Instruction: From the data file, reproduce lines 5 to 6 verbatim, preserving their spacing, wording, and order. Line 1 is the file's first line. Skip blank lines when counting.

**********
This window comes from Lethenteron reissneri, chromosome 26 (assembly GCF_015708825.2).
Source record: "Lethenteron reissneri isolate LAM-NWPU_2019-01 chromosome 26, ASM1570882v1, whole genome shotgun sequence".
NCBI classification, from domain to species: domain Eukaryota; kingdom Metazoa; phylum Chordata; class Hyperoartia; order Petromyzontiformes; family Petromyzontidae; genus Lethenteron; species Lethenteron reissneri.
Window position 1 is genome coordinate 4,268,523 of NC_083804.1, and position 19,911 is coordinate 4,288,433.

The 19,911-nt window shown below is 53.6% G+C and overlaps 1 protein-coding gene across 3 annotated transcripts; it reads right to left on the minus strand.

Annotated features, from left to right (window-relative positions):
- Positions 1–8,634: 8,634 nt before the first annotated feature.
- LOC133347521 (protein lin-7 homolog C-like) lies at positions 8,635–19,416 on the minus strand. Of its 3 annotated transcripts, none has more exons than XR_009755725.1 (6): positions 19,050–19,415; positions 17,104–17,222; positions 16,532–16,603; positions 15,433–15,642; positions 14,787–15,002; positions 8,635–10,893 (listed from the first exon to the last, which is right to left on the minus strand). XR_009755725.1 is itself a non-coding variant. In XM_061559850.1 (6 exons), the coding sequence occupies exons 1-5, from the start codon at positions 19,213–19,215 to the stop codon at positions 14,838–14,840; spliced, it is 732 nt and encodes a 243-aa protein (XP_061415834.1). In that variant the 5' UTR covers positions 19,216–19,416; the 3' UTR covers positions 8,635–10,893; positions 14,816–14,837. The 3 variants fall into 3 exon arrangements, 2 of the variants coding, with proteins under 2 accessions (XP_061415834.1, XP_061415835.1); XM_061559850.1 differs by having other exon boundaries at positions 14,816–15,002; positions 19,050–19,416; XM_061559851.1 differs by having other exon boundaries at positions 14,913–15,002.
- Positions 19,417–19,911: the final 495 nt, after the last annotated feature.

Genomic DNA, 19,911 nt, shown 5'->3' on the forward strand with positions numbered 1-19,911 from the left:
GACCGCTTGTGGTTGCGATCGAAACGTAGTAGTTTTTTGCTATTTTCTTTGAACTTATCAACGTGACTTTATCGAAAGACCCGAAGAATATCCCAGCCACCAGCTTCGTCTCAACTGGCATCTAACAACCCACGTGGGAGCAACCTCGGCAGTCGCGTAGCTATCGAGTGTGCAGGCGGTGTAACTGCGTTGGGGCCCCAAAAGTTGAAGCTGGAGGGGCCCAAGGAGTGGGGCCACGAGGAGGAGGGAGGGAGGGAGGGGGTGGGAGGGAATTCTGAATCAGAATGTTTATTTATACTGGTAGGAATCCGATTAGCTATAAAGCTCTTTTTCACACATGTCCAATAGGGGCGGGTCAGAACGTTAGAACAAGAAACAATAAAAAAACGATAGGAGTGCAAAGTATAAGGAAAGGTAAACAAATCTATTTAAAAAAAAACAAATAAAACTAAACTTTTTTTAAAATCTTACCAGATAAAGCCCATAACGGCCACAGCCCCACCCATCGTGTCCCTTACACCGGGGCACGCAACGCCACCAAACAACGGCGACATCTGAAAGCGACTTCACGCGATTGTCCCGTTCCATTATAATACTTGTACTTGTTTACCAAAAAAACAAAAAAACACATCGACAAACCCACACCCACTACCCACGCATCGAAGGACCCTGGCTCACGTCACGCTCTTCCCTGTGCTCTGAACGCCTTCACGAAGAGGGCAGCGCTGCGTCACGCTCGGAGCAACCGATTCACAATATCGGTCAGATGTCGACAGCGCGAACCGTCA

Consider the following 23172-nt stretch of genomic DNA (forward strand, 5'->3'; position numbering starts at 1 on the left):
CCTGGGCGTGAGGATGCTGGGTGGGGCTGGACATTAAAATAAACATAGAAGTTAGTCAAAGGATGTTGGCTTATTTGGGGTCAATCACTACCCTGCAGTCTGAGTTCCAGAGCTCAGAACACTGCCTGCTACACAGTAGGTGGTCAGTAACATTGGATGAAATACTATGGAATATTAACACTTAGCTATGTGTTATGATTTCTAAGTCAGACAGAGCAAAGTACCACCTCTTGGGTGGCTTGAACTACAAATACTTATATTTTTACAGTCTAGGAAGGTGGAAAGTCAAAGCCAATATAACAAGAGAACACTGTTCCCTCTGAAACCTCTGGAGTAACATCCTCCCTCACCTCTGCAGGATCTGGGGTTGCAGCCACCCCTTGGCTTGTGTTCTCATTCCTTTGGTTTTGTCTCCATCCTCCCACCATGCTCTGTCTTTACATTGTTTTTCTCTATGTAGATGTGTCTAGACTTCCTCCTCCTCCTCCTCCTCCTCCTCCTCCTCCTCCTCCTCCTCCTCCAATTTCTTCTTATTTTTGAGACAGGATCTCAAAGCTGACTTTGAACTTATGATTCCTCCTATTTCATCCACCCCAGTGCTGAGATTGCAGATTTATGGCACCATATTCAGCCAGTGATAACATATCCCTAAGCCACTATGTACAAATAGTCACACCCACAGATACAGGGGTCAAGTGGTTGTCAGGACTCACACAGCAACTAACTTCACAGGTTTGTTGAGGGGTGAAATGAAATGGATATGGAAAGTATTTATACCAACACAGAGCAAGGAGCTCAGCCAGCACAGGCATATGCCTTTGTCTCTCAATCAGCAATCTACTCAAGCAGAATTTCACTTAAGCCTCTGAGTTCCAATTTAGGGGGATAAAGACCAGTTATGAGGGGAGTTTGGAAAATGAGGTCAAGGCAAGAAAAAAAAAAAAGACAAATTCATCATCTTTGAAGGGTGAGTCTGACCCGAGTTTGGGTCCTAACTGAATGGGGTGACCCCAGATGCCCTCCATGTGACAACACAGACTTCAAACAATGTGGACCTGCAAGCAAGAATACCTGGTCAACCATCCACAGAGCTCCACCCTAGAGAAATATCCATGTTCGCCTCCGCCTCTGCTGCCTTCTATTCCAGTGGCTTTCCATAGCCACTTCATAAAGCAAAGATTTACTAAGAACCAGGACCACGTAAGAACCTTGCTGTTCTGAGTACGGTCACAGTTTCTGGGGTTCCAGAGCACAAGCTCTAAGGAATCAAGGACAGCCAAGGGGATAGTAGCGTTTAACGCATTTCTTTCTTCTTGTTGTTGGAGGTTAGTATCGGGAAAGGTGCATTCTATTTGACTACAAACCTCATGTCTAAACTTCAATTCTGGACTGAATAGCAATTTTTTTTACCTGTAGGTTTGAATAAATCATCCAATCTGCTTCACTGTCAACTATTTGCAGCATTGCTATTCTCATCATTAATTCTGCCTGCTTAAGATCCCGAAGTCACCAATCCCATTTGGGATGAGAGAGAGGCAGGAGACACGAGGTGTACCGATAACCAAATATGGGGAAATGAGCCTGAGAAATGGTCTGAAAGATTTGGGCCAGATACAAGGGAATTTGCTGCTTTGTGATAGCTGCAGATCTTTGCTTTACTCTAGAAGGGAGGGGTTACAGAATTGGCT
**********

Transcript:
The 19,911-nt window shown below is 53.6% G+C and overlaps 1 protein-coding gene across 3 annotated transcripts; it reads right to left on the minus strand.

Annotated features, from left to right (window-relative positions):